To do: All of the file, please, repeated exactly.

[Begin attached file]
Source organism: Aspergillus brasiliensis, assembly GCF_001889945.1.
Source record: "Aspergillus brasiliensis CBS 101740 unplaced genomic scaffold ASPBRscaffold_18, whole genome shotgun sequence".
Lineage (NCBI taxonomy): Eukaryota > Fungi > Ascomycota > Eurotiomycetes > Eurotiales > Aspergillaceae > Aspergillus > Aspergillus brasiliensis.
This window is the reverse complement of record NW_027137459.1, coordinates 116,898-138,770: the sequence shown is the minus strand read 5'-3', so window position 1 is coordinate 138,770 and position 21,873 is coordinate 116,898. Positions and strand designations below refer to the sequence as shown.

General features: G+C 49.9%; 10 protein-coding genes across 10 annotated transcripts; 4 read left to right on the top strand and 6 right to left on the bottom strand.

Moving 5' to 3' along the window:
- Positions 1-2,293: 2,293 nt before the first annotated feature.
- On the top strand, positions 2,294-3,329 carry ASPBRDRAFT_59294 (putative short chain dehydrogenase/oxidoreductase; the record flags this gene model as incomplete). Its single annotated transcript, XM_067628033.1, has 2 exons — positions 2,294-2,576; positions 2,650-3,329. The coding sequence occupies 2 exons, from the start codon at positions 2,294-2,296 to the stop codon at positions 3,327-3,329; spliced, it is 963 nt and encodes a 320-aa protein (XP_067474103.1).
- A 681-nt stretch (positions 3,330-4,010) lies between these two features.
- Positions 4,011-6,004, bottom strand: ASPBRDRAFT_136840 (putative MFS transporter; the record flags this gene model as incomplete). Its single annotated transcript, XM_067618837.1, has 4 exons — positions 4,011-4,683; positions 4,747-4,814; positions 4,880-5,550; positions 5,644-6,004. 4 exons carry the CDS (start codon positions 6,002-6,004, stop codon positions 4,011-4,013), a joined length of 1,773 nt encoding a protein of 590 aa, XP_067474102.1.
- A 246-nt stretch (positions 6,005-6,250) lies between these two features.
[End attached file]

Source organism: Aspergillus brasiliensis, assembly GCF_001889945.1.
Source record: "Aspergillus brasiliensis CBS 101740 unplaced genomic scaffold ASPBRscaffold_18, whole genome shotgun sequence".
Lineage (NCBI taxonomy): Eukaryota > Fungi > Ascomycota > Eurotiomycetes > Eurotiales > Aspergillaceae > Aspergillus > Aspergillus brasiliensis.
This window is the reverse complement of record NW_027137459.1, coordinates 116,898-138,770: the sequence shown is the minus strand read 5'-3', so window position 1 is coordinate 138,770 and position 21,873 is coordinate 116,898. Positions and strand designations below refer to the sequence as shown.

General features: G+C 49.9%; 10 protein-coding genes across 10 annotated transcripts; 4 read left to right on the top strand and 6 right to left on the bottom strand.

Moving 5' to 3' along the window:
- Positions 1-2,293: 2,293 nt before the first annotated feature.
- On the top strand, positions 2,294-3,329 carry ASPBRDRAFT_59294 (putative short chain dehydrogenase/oxidoreductase; the record flags this gene model as incomplete). Its single annotated transcript, XM_067628033.1, has 2 exons — positions 2,294-2,576; positions 2,650-3,329. The coding sequence occupies 2 exons, from the start codon at positions 2,294-2,296 to the stop codon at positions 3,327-3,329; spliced, it is 963 nt and encodes a 320-aa protein (XP_067474103.1).
- A 681-nt stretch (positions 3,330-4,010) lies between these two features.
- Positions 4,011-6,004, bottom strand: ASPBRDRAFT_136840 (putative MFS transporter; the record flags this gene model as incomplete). Its single annotated transcript, XM_067618837.1, has 4 exons — positions 4,011-4,683; positions 4,747-4,814; positions 4,880-5,550; positions 5,644-6,004. 4 exons carry the CDS (start codon positions 6,002-6,004, stop codon positions 4,011-4,013), a joined length of 1,773 nt encoding a protein of 590 aa, XP_067474102.1.
- A 246-nt stretch (positions 6,005-6,250) lies between these two features.